Phoenicia Water Commissioner Ric Ricciardella said Tuesday
to not be fooled by the strong rains that were dumping
inches of water onto the region that day. The Phoenicia
Water District is still in trouble and remains on a water
Dry conditions reigned for weeks beforehand, he said,
so the water table is low. As a result, all water users
in the district are instructed to limit water usage.
It seems like forever that Tender Land has held down the
shopping district on the north side of Phoenicia’s
Main Street. Yet it also feels like only yesterday that
Bill Forbes and Dave Pillard opened their classy store
in what was then a sparse local market for homewares,
and even less time past when Dave moved across the street
to start Home, giving Bill the room to re-focus his more
classic aesthetic on matching truly rural wonders to fit
the fast-expanding home market in the area.
It’s hard not to see what Bill and Dave started,
and Bill then perfected, as ahead-of-the-times, and one
of the foundation pillars of today’s Shandaken.
Tender Land, over the years, supported local craftspeople
as much as local shoppers.
And so an era comes to an end when Bill holds his final
closing weekend sale on Monday, September 4 – Labor
Day – complete with a goodbye party from 2 pm on.
Why the end so soon? Sweet Sue’s, next door, owns
the building Tender Land has occupied all these years.
And she’s decided to expand.
So what of Bill and that sense of impeccable taste so
many of us have come to rely on?
As he was quoted saying in the New York Times a few years
back, “‘I’ve always felt that the people
attracted to this area want their weekends to themselves
to disappear into their cabins and just enjoy how beautiful
Again, only one word... classy!
Petitions are being circulated around town by the Phoenicia
Library Association to get on the ballot this November
with a budget referendum to increase the funding the town
of Shandaken supplies the Main Street Library from the
current $54,550 level to $83,000.
That’s a hike of $28,450.
Supporters say the library has only received an increase
of $4,243 over the past six years.
Library officials point to increased services, as well
as increased fuel costs, as the reason for the request.
Ulster County has also reduced library funding, making
it harder to make ends meet.
Claiming the library’s income is far below state
and national averages, officials say the increase would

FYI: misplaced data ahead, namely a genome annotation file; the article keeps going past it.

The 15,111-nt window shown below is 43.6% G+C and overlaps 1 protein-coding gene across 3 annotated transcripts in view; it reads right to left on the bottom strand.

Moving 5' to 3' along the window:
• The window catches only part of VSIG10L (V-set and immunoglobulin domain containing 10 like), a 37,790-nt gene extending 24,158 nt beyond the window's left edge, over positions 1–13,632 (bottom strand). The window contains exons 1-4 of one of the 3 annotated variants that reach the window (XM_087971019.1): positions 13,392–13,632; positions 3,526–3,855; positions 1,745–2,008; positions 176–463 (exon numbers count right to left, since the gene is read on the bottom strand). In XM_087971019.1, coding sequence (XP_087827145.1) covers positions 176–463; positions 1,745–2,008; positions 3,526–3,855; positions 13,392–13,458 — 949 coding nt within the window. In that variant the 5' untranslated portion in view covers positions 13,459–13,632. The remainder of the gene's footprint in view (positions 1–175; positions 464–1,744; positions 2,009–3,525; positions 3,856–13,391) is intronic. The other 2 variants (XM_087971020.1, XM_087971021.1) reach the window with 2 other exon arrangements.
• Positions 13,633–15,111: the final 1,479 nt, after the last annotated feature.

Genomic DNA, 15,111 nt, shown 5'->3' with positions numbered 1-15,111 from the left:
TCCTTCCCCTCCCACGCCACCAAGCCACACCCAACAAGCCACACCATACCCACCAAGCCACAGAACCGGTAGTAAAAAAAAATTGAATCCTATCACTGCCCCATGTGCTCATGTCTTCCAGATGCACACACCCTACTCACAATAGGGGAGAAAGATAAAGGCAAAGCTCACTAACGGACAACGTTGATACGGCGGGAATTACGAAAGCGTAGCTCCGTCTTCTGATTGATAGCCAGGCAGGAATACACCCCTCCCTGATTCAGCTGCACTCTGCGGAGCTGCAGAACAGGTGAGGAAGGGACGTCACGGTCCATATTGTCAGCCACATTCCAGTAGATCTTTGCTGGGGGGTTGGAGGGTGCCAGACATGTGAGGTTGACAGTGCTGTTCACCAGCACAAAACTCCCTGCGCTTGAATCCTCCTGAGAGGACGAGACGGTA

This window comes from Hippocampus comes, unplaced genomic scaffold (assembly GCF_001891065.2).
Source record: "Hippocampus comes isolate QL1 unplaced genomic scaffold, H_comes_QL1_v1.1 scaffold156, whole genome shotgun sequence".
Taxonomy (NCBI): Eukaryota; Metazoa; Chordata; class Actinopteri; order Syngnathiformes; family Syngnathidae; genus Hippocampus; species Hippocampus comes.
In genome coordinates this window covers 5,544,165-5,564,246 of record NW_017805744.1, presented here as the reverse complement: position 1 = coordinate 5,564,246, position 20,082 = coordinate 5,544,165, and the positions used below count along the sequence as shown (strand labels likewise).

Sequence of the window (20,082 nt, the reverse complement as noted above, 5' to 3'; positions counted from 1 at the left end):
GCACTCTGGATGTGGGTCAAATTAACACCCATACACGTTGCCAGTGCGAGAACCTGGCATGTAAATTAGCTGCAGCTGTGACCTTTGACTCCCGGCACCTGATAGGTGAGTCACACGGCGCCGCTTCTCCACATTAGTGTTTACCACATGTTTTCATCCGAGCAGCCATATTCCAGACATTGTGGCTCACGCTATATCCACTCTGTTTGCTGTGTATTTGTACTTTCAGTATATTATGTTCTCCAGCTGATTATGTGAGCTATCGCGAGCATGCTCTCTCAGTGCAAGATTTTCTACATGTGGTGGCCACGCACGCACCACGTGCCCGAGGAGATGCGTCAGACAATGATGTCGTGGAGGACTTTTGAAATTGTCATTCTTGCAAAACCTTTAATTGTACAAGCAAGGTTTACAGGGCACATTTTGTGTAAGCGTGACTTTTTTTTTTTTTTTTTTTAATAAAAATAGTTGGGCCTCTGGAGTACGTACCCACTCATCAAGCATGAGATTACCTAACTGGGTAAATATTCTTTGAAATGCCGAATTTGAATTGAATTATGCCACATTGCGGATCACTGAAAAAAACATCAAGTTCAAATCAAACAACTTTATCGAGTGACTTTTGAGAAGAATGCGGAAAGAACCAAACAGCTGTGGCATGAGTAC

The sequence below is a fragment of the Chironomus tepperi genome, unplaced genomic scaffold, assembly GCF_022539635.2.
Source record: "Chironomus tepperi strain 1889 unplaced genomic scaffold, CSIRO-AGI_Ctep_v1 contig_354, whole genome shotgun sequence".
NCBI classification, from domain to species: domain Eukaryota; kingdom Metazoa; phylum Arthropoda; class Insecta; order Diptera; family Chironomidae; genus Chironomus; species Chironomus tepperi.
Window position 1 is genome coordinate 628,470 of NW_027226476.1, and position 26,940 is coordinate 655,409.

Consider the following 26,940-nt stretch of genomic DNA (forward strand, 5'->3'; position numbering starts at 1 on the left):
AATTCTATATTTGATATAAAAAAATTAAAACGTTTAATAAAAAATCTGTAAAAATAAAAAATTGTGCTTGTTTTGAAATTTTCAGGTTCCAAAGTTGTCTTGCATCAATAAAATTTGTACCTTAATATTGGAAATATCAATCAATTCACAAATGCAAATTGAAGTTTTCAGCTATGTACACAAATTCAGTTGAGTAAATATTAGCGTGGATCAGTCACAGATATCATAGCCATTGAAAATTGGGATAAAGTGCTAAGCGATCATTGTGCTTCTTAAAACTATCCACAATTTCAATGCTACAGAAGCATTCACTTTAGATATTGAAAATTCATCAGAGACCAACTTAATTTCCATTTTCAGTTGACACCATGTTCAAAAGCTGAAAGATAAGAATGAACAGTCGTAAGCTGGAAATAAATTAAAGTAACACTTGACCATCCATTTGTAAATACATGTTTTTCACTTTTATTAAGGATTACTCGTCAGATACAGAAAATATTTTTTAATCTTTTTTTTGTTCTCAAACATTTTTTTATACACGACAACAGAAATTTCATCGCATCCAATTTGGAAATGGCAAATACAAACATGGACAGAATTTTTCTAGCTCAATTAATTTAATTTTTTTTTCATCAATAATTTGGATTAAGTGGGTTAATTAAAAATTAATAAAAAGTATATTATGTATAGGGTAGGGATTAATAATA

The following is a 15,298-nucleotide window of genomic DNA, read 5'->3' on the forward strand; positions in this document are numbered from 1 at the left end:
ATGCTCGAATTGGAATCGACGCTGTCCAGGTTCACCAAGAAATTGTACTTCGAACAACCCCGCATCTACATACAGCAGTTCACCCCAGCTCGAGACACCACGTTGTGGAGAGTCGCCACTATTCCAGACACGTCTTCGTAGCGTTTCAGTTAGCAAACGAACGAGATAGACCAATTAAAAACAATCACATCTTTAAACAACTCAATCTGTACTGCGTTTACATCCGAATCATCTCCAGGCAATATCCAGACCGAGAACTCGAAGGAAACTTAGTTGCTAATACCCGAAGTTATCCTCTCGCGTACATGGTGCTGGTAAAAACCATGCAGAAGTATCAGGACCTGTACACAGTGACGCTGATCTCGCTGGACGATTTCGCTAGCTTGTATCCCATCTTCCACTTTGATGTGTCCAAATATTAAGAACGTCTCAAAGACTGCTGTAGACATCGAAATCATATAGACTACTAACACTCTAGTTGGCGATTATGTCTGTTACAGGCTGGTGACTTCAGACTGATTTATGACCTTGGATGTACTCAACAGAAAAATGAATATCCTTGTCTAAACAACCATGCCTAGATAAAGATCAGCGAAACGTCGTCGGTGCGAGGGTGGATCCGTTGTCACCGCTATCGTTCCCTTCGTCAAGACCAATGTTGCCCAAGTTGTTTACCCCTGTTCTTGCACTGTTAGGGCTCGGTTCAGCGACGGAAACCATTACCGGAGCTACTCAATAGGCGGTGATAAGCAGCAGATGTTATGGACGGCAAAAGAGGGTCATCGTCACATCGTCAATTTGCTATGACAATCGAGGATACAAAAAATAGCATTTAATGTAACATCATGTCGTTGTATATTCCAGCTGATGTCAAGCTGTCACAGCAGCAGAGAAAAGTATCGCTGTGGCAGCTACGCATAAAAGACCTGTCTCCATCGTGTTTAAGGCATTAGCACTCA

cost the average homeowner about two dollars a month.
The library, open six days a week, has 11,000 books on
site including an impressive 3,500 for children and young
adults. Other lending materials include videos and books
on tape and even fishing poles. Plus the Library offers
several computers complete with high-speed Internet access
for use by anyone.
A hiker from Bayside, Queens died Sunday afternoon, August
17, on the Peekamoose Mountain Trail in the town of Denning
after suffering a heart attack brought on by an irregular
heartbeat, state police said Monday.
The hiker, Chong M. Kong, 59, reportedly told his hiking
companions that he was dizzy and then collapsed around
2:30 p.m. They were about 200 feet before the summit of
Peekamoose, which was more than three miles from the trail-head
at County Route 42. The party tried to bring Kong down
on a makeshift stretcher and met up with state forest
rangers and emergency medical personnel around 4:50 p.m.
State police said Kong could not be revived.
An autopsy at Kingston Hospital Monday found the cause
of Kong’s death to be, “cardiac arrhythmia
due to atherosclerotic cardiovascular disease and myocardial
scarring,” state police said.
The Dalai Lama, the 1989 Nobel Prize for Peace winner
and head of the Tibetan state-in-exile, will be spending
time in Phoenicia in September for a conference of scientists
to be held at the Menla Institute in Woodland Valley.
He will also be visiting the Karma Triyana Dharmachakra
(KTD) Tibetan Buddhist monastery outside Woodstock, although
none of his visits will be open to the public.
Two years ago, the Dalai Lama, via Menla, wrote a letter
to the people of Shandaken and the Route 28 corridor,
commenting on his memories of a previous drive through
the region to another monastery in the Hardenburgh area.